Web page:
January’s Rotten Weather Temporarily Sets Back Retail Real Estate

Ian Ritter is Online Content Manager at GRS Group

Ian Ritter is Online Content Manager at GRS Group

We recently posted a blog on how the recent extreme weather much of the country has faced could impact commercial real estate as a whole. Well, it looks like the retail sector somewhat suffered, according to a recent Marcus & Millichap research report.

The report primarily blamed the poor weather for a 0.2 percent dip in core retail sales (excluding auto and gas), as well as unemployment insurance ending for 1.3 million people in December and slowing personal-income gains.  While this is by no means a drastic sales plunge, the weather definitely played a big role in this slight retail decline.

There wasn’t all bad news. Grocery and home-improvement stores saw their sales increase, and Marcus & Millichap’s research team doesn’t says that retail spending is 14 percent above pre-recession levels, and vacancy levels continue to decrease.

However, two major chains, JC Penney and Red Lobster, are having problems that could eventually spell trouble for landlords, and “shoppers’ budgets are increasingly stretched to maintain current consumption levels,” the report says.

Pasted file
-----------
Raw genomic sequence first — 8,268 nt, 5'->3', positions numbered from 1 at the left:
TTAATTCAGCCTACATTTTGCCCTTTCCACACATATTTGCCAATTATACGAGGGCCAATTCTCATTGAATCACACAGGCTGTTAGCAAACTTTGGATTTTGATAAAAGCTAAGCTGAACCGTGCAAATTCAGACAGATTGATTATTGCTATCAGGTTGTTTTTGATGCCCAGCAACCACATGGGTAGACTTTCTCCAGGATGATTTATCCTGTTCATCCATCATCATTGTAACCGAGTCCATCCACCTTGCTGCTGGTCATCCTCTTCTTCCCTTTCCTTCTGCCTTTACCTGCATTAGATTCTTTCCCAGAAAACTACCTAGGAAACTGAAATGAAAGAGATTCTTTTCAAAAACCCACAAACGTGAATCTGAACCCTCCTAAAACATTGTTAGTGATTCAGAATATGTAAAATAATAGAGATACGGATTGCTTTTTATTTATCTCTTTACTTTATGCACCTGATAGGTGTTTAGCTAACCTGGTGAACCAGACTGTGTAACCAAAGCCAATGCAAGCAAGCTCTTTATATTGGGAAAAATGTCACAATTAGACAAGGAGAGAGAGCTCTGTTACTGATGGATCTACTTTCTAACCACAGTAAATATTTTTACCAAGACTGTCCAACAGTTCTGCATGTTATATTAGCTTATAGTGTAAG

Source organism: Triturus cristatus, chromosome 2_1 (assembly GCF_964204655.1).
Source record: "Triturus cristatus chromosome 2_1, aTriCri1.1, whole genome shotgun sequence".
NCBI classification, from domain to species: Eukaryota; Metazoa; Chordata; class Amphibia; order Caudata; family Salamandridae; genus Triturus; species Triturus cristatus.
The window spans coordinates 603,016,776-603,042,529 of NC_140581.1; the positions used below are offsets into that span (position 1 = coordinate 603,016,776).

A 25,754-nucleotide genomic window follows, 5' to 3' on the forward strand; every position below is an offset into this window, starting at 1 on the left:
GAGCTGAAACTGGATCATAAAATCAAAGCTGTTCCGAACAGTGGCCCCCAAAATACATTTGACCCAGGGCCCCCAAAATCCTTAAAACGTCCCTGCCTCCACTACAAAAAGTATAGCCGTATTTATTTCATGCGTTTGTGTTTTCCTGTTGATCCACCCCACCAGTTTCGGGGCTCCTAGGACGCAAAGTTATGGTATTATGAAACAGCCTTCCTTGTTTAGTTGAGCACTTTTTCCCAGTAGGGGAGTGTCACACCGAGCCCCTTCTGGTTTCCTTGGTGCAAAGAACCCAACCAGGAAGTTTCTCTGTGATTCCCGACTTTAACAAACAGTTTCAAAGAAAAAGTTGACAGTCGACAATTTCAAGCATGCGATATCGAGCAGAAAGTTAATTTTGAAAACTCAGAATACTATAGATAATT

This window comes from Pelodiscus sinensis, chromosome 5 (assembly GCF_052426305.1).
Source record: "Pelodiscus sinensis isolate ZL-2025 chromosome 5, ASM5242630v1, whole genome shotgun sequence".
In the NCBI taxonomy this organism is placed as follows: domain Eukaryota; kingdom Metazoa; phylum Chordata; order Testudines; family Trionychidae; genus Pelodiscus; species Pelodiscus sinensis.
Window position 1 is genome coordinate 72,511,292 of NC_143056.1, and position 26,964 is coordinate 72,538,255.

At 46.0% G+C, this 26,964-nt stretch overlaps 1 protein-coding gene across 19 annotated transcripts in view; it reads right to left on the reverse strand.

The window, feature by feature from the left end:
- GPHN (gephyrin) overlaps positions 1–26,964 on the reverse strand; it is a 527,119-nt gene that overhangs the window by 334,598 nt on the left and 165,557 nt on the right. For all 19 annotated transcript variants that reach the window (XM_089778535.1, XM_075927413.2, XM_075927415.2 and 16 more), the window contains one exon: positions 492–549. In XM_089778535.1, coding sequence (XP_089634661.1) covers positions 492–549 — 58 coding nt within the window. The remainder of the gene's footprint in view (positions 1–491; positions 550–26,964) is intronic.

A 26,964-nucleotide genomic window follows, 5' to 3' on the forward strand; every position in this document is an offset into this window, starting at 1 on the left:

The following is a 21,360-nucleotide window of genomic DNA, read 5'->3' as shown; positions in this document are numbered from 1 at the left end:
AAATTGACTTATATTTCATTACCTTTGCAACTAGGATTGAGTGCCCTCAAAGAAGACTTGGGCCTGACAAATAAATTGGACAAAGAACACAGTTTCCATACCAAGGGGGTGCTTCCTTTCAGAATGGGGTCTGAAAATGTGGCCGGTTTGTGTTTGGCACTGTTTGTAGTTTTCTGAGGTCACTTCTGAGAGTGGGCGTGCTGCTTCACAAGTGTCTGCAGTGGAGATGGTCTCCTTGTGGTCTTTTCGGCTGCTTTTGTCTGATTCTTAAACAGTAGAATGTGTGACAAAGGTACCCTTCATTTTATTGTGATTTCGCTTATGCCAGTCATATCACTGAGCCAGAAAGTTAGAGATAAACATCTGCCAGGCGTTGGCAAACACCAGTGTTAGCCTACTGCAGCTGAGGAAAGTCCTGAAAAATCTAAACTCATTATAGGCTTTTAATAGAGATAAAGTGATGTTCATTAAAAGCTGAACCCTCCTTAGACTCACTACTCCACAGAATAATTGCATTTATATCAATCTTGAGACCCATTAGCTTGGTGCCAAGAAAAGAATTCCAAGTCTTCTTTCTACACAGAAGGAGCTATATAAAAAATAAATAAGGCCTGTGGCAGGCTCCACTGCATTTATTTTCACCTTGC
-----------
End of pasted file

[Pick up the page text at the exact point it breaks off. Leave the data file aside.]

Meanwhile, the largest retail real estate landlords don’t currently have much to complain about, according to an International Council of Shopping Centers news report on the sector’s largest REITs.

All of the major companies reported on, whether they own and operate shopping center or mall portfolios posted NOI and rental rates during the fourth quarter. For shopping centers, Federal Realty Investment Trust’s 4.3 percent increase in same-center NOI growth was most impressive. At malls, General Growth Properties saw a 6.2 percent improvement.

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